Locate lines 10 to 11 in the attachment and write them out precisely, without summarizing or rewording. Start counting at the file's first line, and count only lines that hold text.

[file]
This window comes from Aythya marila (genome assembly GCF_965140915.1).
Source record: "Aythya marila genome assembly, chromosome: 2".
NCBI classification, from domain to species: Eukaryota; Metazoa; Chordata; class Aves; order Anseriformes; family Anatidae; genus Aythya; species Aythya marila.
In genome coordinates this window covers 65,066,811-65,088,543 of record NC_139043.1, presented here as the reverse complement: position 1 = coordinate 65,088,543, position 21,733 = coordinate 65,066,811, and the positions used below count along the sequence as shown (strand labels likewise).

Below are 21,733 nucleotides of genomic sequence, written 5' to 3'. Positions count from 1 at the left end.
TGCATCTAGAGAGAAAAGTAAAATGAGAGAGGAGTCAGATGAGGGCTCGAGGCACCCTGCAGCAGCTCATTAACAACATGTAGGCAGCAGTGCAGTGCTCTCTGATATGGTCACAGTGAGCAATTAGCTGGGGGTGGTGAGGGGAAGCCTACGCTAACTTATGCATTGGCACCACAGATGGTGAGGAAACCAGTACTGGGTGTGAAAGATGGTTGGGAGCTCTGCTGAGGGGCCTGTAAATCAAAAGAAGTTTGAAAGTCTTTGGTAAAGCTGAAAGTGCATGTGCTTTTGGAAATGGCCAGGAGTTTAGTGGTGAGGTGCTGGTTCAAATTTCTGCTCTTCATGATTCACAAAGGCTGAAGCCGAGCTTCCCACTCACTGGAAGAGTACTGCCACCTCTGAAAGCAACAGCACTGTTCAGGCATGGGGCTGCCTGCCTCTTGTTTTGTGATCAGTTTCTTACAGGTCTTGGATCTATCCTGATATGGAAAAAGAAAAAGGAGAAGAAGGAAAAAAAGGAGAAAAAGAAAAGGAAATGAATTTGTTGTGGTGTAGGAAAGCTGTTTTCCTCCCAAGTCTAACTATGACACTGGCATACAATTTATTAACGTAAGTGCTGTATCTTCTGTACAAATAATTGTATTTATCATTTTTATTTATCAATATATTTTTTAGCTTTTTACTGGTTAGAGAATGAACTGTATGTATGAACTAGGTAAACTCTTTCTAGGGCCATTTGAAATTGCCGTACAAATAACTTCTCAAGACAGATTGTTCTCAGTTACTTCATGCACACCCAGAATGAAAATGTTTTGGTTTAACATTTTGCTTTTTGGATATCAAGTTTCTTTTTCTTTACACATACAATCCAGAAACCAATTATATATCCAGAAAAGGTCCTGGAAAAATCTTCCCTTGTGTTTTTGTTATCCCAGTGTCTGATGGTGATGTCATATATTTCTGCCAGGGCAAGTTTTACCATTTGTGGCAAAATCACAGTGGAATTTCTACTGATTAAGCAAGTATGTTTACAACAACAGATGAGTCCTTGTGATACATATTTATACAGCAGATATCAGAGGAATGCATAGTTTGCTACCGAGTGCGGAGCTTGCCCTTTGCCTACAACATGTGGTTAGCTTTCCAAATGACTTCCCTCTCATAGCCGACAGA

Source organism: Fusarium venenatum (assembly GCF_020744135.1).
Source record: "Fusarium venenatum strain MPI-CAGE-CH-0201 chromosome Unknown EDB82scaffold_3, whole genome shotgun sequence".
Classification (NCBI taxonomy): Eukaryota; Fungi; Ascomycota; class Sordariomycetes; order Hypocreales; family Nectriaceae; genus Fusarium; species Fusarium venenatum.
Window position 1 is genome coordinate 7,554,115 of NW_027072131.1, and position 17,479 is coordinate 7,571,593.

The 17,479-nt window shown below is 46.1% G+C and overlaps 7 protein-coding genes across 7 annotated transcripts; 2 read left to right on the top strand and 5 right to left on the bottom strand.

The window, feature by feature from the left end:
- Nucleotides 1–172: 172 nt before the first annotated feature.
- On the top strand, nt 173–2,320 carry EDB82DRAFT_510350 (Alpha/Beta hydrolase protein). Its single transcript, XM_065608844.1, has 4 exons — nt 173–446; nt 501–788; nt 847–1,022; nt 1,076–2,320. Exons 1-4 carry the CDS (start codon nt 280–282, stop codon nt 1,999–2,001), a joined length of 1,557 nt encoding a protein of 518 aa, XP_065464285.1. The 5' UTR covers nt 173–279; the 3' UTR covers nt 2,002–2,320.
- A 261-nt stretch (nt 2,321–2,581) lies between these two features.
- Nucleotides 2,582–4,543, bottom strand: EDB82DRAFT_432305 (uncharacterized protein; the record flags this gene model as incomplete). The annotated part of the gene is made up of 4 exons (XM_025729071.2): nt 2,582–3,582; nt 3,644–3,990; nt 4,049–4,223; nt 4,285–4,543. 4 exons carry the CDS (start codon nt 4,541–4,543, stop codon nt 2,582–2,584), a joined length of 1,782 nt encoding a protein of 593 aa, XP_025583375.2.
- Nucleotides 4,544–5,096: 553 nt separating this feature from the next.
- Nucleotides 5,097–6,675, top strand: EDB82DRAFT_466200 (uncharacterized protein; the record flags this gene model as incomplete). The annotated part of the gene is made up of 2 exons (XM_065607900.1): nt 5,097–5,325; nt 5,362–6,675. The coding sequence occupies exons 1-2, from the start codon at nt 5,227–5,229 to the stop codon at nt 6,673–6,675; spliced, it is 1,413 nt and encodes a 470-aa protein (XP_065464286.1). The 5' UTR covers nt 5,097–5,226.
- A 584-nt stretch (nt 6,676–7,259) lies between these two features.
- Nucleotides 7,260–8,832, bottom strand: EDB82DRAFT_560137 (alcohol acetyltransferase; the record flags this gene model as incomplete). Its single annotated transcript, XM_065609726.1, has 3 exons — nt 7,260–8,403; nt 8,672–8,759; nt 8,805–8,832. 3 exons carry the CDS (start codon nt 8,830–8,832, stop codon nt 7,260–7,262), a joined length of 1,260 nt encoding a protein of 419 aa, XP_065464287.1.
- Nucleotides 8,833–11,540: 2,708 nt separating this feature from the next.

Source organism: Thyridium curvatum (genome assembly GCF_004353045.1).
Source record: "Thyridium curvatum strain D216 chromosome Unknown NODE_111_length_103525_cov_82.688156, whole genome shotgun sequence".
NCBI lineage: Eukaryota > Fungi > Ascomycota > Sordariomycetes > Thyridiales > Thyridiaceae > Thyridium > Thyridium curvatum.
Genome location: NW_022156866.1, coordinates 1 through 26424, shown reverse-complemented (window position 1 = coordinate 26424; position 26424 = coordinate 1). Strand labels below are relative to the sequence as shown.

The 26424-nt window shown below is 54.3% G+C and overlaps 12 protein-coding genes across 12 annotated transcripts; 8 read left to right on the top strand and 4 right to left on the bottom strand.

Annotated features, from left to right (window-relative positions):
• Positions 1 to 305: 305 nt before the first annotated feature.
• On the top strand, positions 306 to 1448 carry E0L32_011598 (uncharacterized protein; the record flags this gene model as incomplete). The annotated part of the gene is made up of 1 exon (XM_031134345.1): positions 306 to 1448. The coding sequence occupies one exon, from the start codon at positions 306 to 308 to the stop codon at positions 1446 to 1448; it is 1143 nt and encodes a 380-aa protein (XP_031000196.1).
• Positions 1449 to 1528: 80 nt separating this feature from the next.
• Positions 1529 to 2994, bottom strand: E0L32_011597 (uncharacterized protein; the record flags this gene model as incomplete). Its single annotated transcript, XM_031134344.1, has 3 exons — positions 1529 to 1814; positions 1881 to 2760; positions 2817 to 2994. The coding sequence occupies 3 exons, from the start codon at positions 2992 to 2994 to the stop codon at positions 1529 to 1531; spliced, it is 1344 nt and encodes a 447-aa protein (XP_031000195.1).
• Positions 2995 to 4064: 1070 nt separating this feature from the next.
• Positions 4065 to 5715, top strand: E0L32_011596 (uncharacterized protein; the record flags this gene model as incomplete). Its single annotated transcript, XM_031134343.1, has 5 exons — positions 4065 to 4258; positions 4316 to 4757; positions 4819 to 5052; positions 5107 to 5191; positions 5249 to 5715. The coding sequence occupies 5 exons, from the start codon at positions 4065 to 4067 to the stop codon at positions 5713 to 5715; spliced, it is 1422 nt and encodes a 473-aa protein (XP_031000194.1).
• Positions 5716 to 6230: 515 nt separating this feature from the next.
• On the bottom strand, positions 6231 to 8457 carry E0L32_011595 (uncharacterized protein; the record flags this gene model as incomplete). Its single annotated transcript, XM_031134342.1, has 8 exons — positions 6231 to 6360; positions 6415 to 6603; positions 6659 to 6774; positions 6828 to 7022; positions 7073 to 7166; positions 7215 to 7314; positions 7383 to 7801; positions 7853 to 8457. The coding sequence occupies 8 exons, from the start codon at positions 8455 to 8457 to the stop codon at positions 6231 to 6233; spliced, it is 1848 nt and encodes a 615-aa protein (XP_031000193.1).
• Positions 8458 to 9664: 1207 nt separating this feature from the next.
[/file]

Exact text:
Window position 1 is genome coordinate 7,554,115 of NW_027072131.1, and position 17,479 is coordinate 7,571,593.

The 17,479-nt window shown below is 46.1% G+C and overlaps 7 protein-coding genes across 7 annotated transcripts; 2 read left to right on the top strand and 5 right to left on the bottom strand.